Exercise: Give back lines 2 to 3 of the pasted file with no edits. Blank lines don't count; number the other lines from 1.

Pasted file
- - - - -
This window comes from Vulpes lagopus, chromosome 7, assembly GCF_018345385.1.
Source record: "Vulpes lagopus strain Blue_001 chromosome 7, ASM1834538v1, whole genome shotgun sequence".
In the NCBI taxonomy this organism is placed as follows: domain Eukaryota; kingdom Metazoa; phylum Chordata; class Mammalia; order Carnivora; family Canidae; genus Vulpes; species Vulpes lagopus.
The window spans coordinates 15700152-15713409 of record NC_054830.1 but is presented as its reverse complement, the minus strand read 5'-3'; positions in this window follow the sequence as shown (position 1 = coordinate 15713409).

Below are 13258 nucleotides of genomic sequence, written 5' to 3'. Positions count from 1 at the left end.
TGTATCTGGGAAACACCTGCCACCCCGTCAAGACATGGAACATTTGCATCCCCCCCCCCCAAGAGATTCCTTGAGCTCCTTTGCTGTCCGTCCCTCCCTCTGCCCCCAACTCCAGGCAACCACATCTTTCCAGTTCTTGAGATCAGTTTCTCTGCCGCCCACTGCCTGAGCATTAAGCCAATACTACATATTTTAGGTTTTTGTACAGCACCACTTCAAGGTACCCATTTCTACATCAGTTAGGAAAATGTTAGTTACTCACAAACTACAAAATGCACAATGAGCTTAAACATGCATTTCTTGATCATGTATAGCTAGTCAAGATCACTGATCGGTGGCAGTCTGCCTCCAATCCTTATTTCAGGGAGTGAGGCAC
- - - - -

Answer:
Source record: "Vulpes lagopus strain Blue_001 chromosome 7, ASM1834538v1, whole genome shotgun sequence".
In the NCBI taxonomy this organism is placed as follows: domain Eukaryota; kingdom Metazoa; phylum Chordata; class Mammalia; order Carnivora; family Canidae; genus Vulpes; species Vulpes lagopus.